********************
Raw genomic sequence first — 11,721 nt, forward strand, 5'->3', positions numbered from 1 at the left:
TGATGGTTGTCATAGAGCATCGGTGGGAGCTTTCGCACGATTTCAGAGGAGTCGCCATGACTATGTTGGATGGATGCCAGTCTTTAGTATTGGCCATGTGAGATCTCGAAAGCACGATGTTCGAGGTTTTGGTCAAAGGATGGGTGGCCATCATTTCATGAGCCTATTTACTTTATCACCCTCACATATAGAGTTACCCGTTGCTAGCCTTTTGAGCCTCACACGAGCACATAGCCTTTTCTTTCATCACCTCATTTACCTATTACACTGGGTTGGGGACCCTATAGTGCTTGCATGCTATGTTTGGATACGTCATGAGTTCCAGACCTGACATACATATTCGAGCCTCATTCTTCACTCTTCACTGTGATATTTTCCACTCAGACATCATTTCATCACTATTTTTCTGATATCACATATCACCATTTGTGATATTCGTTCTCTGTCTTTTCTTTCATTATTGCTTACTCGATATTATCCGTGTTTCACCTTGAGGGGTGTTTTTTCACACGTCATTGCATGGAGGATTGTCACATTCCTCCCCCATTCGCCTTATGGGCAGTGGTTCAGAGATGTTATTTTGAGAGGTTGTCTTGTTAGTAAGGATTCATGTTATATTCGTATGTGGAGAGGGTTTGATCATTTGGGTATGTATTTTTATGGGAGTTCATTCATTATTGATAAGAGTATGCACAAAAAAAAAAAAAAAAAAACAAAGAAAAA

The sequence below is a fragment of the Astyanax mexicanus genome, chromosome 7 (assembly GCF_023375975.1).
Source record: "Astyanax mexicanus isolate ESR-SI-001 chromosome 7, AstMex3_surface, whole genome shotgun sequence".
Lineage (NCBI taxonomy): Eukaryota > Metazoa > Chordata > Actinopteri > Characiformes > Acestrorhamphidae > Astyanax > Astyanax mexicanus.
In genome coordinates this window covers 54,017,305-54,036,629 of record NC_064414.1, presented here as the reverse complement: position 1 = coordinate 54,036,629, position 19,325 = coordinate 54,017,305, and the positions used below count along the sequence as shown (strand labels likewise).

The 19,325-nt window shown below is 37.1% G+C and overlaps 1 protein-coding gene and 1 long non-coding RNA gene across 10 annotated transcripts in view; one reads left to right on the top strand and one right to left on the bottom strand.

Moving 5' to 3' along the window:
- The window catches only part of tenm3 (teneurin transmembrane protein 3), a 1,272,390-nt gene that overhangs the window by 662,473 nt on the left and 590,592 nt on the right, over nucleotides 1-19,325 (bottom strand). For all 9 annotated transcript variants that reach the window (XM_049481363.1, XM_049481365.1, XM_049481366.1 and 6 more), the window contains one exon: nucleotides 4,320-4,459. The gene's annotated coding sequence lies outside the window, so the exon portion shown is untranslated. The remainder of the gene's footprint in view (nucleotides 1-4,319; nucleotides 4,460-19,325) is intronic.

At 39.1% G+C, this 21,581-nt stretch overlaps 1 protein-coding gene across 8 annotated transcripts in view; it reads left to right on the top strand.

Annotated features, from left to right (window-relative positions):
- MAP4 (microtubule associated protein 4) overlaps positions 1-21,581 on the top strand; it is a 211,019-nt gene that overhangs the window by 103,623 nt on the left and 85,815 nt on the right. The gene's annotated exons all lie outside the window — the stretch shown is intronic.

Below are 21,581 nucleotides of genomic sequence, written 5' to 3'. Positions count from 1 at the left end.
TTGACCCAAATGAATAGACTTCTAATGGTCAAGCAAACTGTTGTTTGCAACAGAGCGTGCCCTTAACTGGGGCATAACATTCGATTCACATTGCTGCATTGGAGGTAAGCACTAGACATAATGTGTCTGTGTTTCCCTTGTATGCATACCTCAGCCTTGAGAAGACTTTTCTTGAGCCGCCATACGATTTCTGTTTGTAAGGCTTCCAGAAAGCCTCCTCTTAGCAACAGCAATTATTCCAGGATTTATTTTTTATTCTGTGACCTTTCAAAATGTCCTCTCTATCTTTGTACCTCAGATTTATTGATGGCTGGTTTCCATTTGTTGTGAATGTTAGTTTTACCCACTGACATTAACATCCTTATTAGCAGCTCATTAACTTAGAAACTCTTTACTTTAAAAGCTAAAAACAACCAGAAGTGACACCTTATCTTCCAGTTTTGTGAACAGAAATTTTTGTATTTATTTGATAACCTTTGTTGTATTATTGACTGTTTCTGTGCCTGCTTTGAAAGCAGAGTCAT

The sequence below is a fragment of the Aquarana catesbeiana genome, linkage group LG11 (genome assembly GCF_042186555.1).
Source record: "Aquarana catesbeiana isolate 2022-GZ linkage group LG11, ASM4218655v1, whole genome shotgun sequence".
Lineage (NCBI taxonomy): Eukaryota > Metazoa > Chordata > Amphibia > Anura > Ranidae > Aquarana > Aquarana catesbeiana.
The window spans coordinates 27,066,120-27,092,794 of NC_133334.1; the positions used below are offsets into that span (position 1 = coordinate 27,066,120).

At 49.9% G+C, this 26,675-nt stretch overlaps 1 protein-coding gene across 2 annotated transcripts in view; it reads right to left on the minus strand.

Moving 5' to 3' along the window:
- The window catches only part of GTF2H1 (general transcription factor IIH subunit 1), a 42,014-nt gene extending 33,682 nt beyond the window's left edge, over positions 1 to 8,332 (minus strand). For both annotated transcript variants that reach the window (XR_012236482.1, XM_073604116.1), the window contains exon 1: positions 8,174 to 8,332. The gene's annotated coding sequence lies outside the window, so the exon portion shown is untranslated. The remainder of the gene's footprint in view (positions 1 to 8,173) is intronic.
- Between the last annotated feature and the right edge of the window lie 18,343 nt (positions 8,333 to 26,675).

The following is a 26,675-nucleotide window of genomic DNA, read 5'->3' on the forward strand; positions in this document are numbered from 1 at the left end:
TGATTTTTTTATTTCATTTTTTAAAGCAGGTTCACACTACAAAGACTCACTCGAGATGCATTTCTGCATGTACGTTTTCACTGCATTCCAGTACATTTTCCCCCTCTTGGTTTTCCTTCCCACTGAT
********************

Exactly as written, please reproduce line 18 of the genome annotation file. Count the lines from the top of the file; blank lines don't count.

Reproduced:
The window spans coordinates 27,066,120-27,092,794 of NC_133334.1; the positions used below are offsets into that span (position 1 = coordinate 27,066,120).